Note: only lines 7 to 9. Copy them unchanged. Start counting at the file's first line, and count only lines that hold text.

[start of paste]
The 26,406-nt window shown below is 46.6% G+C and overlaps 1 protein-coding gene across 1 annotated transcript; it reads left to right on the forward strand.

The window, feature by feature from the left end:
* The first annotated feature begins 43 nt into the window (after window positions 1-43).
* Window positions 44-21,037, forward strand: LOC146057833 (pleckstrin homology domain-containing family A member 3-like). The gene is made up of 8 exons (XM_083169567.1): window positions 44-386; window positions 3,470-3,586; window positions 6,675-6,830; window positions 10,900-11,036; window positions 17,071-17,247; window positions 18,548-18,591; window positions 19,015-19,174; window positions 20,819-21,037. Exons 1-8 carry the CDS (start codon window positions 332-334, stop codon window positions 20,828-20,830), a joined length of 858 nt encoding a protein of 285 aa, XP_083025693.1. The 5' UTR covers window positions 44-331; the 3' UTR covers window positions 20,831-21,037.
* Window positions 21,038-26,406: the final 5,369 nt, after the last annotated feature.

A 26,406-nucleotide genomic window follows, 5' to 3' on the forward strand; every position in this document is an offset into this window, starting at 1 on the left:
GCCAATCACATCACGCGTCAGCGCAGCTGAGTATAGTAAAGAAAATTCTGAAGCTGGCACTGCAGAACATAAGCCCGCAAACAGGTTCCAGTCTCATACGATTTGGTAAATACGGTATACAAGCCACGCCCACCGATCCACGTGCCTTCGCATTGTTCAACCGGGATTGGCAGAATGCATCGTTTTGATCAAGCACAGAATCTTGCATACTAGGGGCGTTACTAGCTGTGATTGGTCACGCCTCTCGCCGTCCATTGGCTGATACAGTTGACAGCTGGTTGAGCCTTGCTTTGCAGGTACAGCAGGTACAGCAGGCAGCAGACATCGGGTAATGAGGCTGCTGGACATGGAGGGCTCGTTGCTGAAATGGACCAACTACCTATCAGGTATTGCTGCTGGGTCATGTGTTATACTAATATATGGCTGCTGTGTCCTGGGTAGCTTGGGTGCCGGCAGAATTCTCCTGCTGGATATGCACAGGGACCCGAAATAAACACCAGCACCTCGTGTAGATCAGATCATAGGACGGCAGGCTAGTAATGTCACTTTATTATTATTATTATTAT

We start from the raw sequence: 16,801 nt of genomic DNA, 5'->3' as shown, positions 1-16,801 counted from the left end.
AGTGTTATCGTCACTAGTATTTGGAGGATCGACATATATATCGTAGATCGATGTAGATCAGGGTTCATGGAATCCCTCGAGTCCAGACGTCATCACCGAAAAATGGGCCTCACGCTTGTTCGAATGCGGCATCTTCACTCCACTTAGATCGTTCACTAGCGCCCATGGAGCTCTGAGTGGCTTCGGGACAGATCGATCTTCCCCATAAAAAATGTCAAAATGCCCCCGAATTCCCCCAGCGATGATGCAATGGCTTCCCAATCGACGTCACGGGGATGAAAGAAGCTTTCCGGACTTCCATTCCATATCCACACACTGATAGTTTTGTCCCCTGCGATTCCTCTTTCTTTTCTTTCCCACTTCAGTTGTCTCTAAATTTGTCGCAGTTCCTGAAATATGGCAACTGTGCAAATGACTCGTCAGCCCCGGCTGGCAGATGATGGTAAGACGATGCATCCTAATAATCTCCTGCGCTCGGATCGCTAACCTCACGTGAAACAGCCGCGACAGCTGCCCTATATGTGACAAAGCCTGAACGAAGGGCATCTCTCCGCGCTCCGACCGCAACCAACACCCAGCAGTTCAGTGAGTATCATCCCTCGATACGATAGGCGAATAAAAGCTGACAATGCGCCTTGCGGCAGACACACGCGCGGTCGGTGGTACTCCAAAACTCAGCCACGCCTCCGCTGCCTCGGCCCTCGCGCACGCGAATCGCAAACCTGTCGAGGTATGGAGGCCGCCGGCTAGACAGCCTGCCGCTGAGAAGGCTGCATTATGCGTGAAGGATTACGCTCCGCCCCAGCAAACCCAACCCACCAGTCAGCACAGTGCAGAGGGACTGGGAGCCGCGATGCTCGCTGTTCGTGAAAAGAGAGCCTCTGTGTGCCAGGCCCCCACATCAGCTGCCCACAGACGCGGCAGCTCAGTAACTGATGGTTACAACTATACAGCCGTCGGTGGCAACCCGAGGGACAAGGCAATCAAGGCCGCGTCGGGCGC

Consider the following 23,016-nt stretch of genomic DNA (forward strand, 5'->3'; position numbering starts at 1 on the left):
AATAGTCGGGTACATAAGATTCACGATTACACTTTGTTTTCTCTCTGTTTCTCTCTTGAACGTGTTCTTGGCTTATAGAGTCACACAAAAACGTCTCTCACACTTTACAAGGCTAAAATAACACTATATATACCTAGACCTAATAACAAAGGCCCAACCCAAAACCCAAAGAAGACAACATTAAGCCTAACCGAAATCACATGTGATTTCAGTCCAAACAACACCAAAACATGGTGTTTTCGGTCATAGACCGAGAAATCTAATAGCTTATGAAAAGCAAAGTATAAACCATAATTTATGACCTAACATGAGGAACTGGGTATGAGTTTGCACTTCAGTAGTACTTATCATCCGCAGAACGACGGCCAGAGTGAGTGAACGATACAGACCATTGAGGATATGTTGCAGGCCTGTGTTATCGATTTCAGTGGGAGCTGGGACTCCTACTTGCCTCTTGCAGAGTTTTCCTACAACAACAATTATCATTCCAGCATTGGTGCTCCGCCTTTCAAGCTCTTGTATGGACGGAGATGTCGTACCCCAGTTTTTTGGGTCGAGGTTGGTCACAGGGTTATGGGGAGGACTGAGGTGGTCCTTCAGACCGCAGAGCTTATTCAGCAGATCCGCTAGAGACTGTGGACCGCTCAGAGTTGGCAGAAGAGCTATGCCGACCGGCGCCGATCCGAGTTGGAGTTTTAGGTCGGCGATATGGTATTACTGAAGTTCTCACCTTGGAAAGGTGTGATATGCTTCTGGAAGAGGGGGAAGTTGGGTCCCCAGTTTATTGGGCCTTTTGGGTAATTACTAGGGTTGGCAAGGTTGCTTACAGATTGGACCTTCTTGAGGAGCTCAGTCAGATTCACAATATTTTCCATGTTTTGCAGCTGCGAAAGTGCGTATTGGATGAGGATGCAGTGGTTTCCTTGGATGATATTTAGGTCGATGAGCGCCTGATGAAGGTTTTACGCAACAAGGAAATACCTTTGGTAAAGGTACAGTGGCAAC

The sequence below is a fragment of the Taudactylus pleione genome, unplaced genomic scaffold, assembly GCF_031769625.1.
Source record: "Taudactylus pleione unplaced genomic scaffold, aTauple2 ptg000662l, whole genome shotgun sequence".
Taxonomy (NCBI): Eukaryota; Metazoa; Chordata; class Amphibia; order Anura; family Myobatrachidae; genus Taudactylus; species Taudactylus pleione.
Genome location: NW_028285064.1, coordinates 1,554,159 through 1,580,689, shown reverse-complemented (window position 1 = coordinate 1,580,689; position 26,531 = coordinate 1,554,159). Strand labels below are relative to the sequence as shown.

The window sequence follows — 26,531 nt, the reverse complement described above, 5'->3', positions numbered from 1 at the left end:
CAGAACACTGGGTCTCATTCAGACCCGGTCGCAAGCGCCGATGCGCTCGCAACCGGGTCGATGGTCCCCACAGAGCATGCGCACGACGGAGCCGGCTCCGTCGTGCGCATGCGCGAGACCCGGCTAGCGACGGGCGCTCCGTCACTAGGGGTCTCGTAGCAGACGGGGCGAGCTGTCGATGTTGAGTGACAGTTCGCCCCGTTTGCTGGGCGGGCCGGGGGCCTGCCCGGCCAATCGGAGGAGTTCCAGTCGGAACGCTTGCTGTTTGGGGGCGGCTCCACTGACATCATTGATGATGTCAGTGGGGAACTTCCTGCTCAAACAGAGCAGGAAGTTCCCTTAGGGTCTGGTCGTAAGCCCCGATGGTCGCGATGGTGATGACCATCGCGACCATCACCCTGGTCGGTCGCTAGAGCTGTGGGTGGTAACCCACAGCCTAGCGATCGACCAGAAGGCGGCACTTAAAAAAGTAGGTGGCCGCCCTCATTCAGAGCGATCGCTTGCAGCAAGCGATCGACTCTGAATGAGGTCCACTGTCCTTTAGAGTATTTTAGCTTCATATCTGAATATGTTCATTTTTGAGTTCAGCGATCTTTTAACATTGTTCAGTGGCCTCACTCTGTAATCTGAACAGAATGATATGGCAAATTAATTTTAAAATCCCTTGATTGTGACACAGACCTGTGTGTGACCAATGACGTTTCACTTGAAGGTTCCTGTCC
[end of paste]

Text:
GCCAATCACATCACGCGTCAGCGCAGCTGAGTATAGTAAAGAAAATTCTGAAGCTGGCACTGCAGAACATAAGCCCGCAAACAGGTTCCAGTCTCATACGATTTGGTAAATACGGTATACAAGCCACGCCCACCGATCCACGTGCCTTCGCATTGTTCAACCGGGATTGGCAGAATGCATCGTTTTGATCAAGCACAGAATCTTGCATACTAGGGGCGTTACTAGCTGTGATTGGTCACGCCTCTCGCCGTCCATTGGCTGATACAGTTGACAGCTGGTTGAGCCTTGCTTTGCAGGTACAGCAGGTACAGCAGGCAGCAGACATCGGGTAATGAGGCTGCTGGACATGGAGGGCTCGTTGCTGAAATGGACCAACTACCTATCAGGTATTGCTGCTGGGTCATGTGTTATACTAATATATGGCTGCTGTGTCCTGGGTAGCTTGGGTGCCGGCAGAATTCTCCTGCTGGATATGCACAGGGACCCGAAATAAACACCAGCACCTCGTGTAGATCAGATCATAGGACGGCAGGCTAGTAATGTCACTTTATTATTATTATTATTAT

We start from the raw sequence: 16,801 nt of genomic DNA, 5'->3' as shown, positions 1-16,801 counted from the left end.
AGTGTTATCGTCACTAGTATTTGGAGGATCGACATATATATCGTAGATCGATGTAGATCAGGGTTCATGGAATCCCTCGAGTCCAGACGTCATCACCGAAAAATGGGCCTCACGCTTGTTCGAATGCGGCATCTTCACTCCACTTAGATCGTTCACTAGCGCCCATGGAGCTCTGAGTGGCTTCGGGACAGATCGATCTTCCCCATAAAAAATGTCAAAATGCCCCCGAATTCCCCCAGCGATGATGCAATGGCTTCCCAATCGACGTCACGGGGATGAAAGAAGCTTTCCGGACTTCCATTCCATATCCACACACTGATAGTTTTGTCCCCTGCGATTCCTCTTTCTTTTCTTTCCCACTTCAGTTGTCTCTAAATTTGTCGCAGTTCCTGAAATATGGCAACTGTGCAAATGACTCGTCAGCCCCGGCTGGCAGATGATGGTAAGACGATGCATCCTAATAATCTCCTGCGCTCGGATCGCTAACCTCACGTGAAACAGCCGCGACAGCTGCCCTATATGTGACAAAGCCTGAACGAAGGGCATCTCTCCGCGCTCCGACCGCAACCAACACCCAGCAGTTCAGTGAGTATCATCCCTCGATACGATAGGCGAATAAAAGCTGACAATGCGCCTTGCGGCAGACACACGCGCGGTCGGTGGTACTCCAAAACTCAGCCACGCCTCCGCTGCCTCGGCCCTCGCGCACGCGAATCGCAAACCTGTCGAGGTATGGAGGCCGCCGGCTAGACAGCCTGCCGCTGAGAAGGCTGCATTATGCGTGAAGGATTACGCTCCGCCCCAGCAAACCCAACCCACCAGTCAGCACAGTGCAGAGGGACTGGGAGCCGCGATGCTCGCTGTTCGTGAAAAGAGAGCCTCTGTGTGCCAGGCCCCCACATCAGCTGCCCACAGACGCGGCAGCTCAGTAACTGATGGTTACAACTATACAGCCGTCGGTGGCAACCCGAGGGACAAGGCAATCAAGGCCGCGTCGGGCGC